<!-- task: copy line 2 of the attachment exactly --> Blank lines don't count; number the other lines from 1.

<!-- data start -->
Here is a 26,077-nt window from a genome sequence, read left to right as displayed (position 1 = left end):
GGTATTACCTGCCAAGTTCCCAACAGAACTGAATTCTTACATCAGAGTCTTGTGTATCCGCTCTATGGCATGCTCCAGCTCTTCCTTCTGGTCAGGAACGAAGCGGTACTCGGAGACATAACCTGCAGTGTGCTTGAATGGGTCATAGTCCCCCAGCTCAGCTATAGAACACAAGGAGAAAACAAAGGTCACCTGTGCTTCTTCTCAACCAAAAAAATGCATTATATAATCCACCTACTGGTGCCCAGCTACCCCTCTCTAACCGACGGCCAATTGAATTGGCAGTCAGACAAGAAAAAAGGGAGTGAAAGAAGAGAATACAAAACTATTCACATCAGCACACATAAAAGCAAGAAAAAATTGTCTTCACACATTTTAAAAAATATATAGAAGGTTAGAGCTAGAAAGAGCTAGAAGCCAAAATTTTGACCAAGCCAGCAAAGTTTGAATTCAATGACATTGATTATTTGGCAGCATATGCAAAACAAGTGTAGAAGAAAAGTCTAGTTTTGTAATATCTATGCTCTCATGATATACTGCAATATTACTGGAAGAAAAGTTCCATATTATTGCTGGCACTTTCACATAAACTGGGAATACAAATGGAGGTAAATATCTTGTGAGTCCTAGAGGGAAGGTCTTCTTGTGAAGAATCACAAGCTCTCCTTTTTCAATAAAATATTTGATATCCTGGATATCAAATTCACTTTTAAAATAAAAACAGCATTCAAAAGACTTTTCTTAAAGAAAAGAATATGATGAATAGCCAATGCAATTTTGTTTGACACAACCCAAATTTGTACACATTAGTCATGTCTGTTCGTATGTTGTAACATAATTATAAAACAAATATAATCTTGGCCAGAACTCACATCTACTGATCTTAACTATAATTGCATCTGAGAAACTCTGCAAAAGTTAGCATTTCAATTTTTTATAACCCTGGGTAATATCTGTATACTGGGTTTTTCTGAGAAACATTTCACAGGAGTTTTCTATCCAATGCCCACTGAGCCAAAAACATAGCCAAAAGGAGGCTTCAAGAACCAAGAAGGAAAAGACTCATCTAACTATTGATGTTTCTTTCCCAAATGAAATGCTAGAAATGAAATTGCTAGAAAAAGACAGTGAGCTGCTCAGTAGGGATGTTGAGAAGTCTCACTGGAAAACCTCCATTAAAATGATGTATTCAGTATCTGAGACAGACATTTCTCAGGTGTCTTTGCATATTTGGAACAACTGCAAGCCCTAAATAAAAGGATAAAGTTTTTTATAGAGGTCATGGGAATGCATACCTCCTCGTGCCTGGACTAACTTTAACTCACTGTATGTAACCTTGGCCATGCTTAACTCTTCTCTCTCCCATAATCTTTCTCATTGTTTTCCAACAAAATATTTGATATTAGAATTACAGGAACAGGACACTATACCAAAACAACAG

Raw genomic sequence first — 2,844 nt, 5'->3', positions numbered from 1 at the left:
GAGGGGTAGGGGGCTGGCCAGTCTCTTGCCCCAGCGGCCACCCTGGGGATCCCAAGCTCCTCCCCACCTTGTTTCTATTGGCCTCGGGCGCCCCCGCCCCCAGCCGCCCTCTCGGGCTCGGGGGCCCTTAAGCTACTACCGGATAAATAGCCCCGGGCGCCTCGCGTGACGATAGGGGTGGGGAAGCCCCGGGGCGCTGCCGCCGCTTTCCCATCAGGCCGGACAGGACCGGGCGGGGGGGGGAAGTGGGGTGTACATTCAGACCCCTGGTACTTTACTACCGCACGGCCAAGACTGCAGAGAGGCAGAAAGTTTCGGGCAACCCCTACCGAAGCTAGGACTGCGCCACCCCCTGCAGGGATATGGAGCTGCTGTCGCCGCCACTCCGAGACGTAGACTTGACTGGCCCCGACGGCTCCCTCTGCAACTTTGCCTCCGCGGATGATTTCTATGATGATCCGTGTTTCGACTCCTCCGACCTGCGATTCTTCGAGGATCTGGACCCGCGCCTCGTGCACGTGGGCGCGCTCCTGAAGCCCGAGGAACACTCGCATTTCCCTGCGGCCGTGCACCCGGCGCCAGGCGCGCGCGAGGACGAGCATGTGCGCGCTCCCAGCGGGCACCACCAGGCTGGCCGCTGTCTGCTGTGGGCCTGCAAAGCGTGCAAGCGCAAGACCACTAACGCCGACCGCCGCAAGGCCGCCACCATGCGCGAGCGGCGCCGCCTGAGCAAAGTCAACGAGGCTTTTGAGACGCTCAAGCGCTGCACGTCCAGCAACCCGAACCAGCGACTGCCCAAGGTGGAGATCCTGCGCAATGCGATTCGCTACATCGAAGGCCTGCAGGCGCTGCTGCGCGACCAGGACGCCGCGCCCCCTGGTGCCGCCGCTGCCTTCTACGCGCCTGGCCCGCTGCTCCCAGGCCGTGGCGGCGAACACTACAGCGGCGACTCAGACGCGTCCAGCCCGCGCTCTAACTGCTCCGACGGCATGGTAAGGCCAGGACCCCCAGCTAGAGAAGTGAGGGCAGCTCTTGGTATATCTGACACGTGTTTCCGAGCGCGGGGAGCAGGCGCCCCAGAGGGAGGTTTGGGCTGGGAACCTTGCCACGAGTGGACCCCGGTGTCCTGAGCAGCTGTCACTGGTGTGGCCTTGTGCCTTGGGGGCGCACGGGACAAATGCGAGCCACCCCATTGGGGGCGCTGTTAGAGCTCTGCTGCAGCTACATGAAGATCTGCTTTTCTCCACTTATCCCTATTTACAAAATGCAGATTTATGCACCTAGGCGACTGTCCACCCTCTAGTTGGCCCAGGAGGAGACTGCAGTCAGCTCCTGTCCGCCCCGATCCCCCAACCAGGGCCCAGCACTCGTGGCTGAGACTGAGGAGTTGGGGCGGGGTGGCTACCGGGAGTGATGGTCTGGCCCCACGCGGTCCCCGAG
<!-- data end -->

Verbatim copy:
GGTATTACCTGCCAAGTTCCCAACAGAACTGAATTCTTACATCAGAGTCTTGTGTATCCGCTCTATGGCATGCTCCAGCTCTTCCTTCTGGTCAGGAACGAAGCGGTACTCGGAGACATAACCTGCAGTGTGCTTGAATGGGTCATAGTCCCCCAGCTCAGCTATAGAACACAAGGAGAAAACAAAGGTCACCTGTGCTTCTTCTCAACCAAAAAAATGCATTATATAATCCACCTACTGGTGCCCAGCTACCCCTCTCTAACCGACGGCCAATTGAATTGGCAGTCAGACAAGAAAAAAGGGAGTGAAAGAAGAGAATACAAAACTATTCACATCAGCACACATAAAAGCAAGAAAAAATTGTCTTCACACATTTTAAAAAATATATAGAAGGTTAGAGCTAGAAAGAGCTAGAAGCCAAAATTTTGACCAAGCCAGCAAAGTTTGAATTCAATGACATTGATTATTTGGCAGCATATGCAAAACAAGTGTAGAAGAAAAGTCTAGTTTTGTAATATCTATGCTCTCATGATATACTGCAATATTACTGGAAGAAAAGTTCCATATTATTGCTGGCACTTTCACATAAACTGGGAATACAAATGGAGGTAAATATCTTGTGAGTCCTAGAGGGAAGGTCTTCTTGTGAAGAATCACAAGCTCTCCTTTTTCAATAAAATATTTGATATCCTGGATATCAAATTCACTTTTAAAATAAAAACAGCATTCAAAAGACTTTTCTTAAAGAAAAGAATATGATGAATAGCCAATGCAATTTTGTTTGACACAACCCAAATTTGTACACATTAGTCATGTCTGTTCGTATGTTGTAACATAATTATAAAACAAATATAATCTTGGCCAGAACTCACATCTACTGATCTTAACTATAATTGCATCTGAGAAACTCTGCAAAAGTTAGCATTTCAATTTTTTATAACCCTGGGTAATATCTGTATACTGGGTTTTTCTGAGAAACATTTCACAGGAGTTTTCTATCCAATGCCCACTGAGCCAAAAACATAGCCAAAAGGAGGCTTCAAGAACCAAGAAGGAAAAGACTCATCTAACTATTGATGTTTCTTTCCCAAATGAAATGCTAGAAATGAAATTGCTAGAAAAAGACAGTGAGCTGCTCAGTAGGGATGTTGAGAAGTCTCACTGGAAAACCTCCATTAAAATGATGTATTCAGTATCTGAGACAGACATTTCTCAGGTGTCTTTGCATATTTGGAACAACTGCAAGCCCTAAATAAAAGGATAAAGTTTTTTATAGAGGTCATGGGAATGCATACCTCCTCGTGCCTGGACTAACTTTAACTCACTGTATGTAACCTTGGCCATGCTTAACTCTTCTCTCTCCCATAATCTTTCTCATTGTTTTCCAACAAAATATTTGATATTAGAATTACAGGAACAGGACACTATACCAAAACAACAG